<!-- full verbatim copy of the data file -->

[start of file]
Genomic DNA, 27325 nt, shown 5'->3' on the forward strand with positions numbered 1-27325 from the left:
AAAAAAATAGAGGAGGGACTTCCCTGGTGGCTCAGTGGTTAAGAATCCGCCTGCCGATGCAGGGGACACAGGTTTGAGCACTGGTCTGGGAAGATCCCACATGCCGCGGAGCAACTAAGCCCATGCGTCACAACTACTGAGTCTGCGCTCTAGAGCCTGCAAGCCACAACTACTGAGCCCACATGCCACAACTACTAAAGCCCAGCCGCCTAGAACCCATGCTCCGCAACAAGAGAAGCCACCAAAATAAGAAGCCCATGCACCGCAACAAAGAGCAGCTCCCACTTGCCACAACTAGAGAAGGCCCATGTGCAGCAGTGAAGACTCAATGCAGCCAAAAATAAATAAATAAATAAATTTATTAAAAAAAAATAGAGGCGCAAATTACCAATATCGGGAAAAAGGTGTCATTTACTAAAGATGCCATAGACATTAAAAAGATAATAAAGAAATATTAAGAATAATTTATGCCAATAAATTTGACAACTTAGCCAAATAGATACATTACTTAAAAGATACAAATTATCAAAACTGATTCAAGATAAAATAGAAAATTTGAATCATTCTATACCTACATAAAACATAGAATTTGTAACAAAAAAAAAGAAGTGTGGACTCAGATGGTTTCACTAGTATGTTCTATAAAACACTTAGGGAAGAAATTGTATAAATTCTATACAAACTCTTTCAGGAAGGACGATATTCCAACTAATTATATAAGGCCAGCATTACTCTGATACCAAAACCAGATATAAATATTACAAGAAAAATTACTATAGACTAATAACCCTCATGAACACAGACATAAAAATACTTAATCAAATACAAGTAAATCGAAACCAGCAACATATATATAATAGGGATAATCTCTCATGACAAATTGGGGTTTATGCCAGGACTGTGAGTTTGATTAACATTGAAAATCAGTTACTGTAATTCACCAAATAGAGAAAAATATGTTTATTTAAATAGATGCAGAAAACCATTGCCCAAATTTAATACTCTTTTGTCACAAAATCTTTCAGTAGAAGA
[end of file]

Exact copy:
Genomic DNA, 27325 nt, shown 5'->3' on the forward strand with positions numbered 1-27325 from the left:
AAAAAAATAGAGGAGGGACTTCCCTGGTGGCTCAGTGGTTAAGAATCCGCCTGCCGATGCAGGGGACACAGGTTTGAGCACTGGTCTGGGAAGATCCCACATGCCGCGGAGCAACTAAGCCCATGCGTCACAACTACTGAGTCTGCGCTCTAGAGCCTGCAAGCCACAACTACTGAGCCCACATGCCACAACTACTAAAGCCCAGCCGCCTAGAACCCATGCTCCGCAACAAGAGAAGCCACCAAAATAAGAAGCCCATGCACCGCAACAAAGAGCAGCTCCCACTTGCCACAACTAGAGAAGGCCCATGTGCAGCAGTGAAGACTCAATGCAGCCAAAAATAAATAAATAAATAAATTTATTAAAAAAAAATAGAGGCGCAAATTACCAATATCGGGAAAAAGGTGTCATTTACTAAAGATGCCATAGACATTAAAAAGATAATAAAGAAATATTAAGAATAATTTATGCCAATAAATTTGACAACTTAGCCAAATAGATACATTACTTAAAAGATACAAATTATCAAAACTGATTCAAGATAAAATAGAAAATTTGAATCATTCTATACCTACATAAAACATAGAATTTGTAACAAAAAAAAAGAAGTGTGGACTCAGATGGTTTCACTAGTATGTTCTATAAAACACTTAGGGAAGAAATTGTATAAATTCTATACAAACTCTTTCAGGAAGGACGATATTCCAACTAATTATATAAGGCCAGCATTACTCTGATACCAAAACCAGATATAAATATTACAAGAAAAATTACTATAGACTAATAACCCTCATGAACACAGACATAAAAATACTTAATCAAATACAAGTAAATCGAAACCAGCAACATATATATAATAGGGATAATCTCTCATGACAAATTGGGGTTTATGCCAGGACTGTGAGTTTGATTAACATTGAAAATCAGTTACTGTAATTCACCAAATAGAGAAAAATATGTTTATTTAAATAGATGCAGAAAACCATTGCCCAAATTTAATACTCTTTTGTCACAAAATCTTTCAGTAGAAGA